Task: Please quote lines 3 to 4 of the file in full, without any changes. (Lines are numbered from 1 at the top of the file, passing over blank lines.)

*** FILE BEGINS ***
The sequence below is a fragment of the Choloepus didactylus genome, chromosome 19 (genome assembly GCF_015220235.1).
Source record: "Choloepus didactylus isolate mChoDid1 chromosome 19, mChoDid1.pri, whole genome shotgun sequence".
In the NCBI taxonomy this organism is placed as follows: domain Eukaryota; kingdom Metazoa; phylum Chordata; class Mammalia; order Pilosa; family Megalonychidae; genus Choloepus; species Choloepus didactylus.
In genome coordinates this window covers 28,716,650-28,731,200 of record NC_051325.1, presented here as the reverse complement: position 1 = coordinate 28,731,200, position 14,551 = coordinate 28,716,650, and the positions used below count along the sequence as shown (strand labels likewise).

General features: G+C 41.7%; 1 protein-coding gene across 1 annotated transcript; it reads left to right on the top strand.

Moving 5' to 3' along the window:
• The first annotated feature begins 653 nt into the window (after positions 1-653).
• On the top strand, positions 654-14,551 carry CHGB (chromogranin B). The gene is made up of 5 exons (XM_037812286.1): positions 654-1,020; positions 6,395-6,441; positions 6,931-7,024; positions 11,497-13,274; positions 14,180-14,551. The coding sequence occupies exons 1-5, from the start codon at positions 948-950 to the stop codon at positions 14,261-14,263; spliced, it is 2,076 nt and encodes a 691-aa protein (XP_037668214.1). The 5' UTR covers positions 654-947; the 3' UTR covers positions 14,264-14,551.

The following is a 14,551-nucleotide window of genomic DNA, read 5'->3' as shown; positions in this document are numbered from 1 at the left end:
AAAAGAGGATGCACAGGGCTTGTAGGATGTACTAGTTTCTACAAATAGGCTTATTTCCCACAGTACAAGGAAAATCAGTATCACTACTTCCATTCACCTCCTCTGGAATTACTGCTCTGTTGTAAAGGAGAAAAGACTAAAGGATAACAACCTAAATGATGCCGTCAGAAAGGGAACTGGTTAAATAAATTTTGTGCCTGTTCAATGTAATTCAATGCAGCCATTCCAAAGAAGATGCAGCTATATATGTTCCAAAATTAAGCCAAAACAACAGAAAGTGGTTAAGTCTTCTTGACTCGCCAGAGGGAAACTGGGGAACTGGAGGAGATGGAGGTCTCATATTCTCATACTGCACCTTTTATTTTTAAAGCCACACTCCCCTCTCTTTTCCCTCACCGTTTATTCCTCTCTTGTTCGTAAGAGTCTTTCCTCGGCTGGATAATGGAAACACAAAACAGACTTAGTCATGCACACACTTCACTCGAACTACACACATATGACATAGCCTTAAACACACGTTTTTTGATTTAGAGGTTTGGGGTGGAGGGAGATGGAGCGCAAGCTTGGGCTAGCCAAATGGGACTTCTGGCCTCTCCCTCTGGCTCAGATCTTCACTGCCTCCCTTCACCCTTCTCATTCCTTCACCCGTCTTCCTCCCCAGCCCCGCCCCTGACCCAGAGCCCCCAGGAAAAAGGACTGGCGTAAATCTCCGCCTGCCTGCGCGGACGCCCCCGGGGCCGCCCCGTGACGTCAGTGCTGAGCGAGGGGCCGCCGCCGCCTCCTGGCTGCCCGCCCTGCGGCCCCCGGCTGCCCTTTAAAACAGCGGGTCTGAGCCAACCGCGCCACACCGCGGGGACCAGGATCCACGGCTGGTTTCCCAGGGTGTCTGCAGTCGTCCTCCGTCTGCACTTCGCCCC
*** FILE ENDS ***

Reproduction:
In the NCBI taxonomy this organism is placed as follows: domain Eukaryota; kingdom Metazoa; phylum Chordata; class Mammalia; order Pilosa; family Megalonychidae; genus Choloepus; species Choloepus didactylus.
In genome coordinates this window covers 28,716,650-28,731,200 of record NC_051325.1, presented here as the reverse complement: position 1 = coordinate 28,731,200, position 14,551 = coordinate 28,716,650, and the positions used below count along the sequence as shown (strand labels likewise).